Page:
Overall, Layer0's CDN-as-Code has a 95%+ cache hit ratio for dynamic content at the edge, enabling enterprise eCommerce websites to stay 5 seconds ahead of the shopper, no matter where she taps.

If you only focus on optimizing your frontend for speed, you will continue to be trapped in the endless cycle of speed optimization. You will see improvements, but not in the pace or caliber you need to move the needle and remain competitive in 2020 and beyond.

Bottom line

Over the course of a decade, Google has made website speed a priority. This year, the search giant will start to test ways of flagging historically slow loading sites as such to searchers when they click on an organic result.  

eCommerce sites are now coming face-to-face with the investment necessary to gain online growth to secure and boost their bottom-lines. It is now more important than ever for revenue-generating websites to acquire the right technology and tools to join the one-second club and deliver instant websites.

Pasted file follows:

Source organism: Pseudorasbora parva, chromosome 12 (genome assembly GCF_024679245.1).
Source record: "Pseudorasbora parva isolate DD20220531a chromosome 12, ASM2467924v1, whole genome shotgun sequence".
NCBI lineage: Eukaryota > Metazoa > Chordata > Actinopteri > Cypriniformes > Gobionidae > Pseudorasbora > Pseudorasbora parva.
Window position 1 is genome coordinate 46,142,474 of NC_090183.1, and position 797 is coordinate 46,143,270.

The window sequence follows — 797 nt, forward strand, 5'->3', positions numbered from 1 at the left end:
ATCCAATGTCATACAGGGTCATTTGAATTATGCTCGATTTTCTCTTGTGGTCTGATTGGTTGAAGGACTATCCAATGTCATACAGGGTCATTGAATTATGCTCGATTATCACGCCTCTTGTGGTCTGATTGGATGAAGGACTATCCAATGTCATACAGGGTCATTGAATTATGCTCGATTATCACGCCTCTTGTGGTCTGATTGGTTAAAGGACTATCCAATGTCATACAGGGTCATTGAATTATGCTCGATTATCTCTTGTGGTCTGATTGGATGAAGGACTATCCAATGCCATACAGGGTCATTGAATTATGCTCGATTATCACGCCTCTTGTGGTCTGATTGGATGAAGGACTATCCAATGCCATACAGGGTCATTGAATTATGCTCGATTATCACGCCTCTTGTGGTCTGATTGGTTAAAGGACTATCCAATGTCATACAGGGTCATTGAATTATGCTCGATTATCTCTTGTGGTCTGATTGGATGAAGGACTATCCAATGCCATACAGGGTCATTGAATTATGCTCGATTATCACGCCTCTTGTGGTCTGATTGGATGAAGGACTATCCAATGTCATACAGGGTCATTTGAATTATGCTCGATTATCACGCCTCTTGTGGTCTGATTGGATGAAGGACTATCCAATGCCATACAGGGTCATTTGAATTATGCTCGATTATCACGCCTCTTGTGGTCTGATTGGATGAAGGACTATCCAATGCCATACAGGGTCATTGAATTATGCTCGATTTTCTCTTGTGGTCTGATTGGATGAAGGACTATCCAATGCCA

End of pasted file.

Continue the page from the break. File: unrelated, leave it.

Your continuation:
Typically, these speed improvements would require a complete website re-write, a fleet of Node.js servers, or both and still keep you in a cycle of small, incremental improvements to site speed. With Layer0, the effort is vastly diminished, and results are consistently sub-second with median page loads of 320ms (LCP).

With Layer0, you can go headless in less than 12 weeks on your current eCommerce platform. AMP and SSR are automatically supported out-of-the-box and Layer0's CDN-as-Code brings 95%+ cache hit rates for dynamic content at the edge.

Join industry leaders, the likes of 1-800-Flowers, Venus Fashion and AKIRA who reap the benefits of instant sites, by scheduling a consultative conversation with one of our experts and gain a competitive advantage and rank above your competitors.